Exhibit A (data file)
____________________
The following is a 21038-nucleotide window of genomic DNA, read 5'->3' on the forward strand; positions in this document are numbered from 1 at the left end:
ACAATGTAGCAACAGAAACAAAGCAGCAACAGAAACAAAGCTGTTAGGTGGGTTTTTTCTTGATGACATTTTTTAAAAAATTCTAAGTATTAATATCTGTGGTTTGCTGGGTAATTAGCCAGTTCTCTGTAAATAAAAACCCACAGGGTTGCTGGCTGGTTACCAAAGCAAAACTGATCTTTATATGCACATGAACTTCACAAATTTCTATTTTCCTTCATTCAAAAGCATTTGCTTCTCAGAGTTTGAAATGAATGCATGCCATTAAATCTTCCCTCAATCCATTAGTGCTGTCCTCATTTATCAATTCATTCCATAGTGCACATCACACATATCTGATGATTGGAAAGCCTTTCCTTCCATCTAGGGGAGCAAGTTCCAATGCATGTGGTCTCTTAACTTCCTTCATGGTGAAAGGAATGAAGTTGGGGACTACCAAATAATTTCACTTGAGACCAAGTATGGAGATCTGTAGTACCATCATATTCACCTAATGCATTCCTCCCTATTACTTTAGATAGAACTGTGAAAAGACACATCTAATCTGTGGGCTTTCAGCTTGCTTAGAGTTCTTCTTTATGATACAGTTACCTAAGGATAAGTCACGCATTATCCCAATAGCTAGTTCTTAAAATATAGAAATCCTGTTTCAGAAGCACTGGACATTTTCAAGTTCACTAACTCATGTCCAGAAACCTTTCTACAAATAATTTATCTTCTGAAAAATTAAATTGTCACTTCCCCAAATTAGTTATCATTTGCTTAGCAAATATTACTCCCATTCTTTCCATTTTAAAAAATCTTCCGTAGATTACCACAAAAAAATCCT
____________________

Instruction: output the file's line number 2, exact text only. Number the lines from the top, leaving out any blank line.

ACAATGTAGCAACAGAAACAAAGCAGCAACAGAAACAAAGCTGTTAGGTGGGTTTTTTCTTGATGACATTTTTTAAAAAATTCTAAGTATTAATATCTGTGGTTTGCTGGGTAATTAGCCAGTTCTCTGTAAATAAAAACCCACAGGGTTGCTGGCTGGTTACCAAAGCAAAACTGATCTTTATATGCACATGAACTTCACAAATTTCTATTTTCCTTCATTCAAAAGCATTTGCTTCTCAGAGTTTGAAATGAATGCATGCCATTAAATCTTCCCTCAATCCATTAGTGCTGTCCTCATTTATCAATTCATTCCATAGTGCACATCACACATATCTGATGATTGGAAAGCCTTTCCTTCCATCTAGGGGAGCAAGTTCCAATGCATGTGGTCTCTTAACTTCCTTCATGGTGAAAGGAATGAAGTTGGGGACTACCAAATAATTTCACTTGAGACCAAGTATGGAGATCTGTAGTACCATCATATTCACCTAATGCATTCCTCCCTATTACTTTAGATAGAACTGTGAAAAGACACATCTAATCTGTGGGCTTTCAGCTTGCTTAGAGTTCTTCTTTATGATACAGTTACCTAAGGATAAGTCACGCATTATCCCAATAGCTAGTTCTTAAAATATAGAAATCCTGTTTCAGAAGCACTGGACATTTTCAAGTTCACTAACTCATGTCCAGAAACCTTTCTACAAATAATTTATCTTCTGAAAAATTAAATTGTCACTTCCCCAAATTAGTTATCATTTGCTTAGCAAATATTACTCCCATTCTTTCCATTTTAAAAAATCTTCCGTAGATTACCACAAAAAAATCCT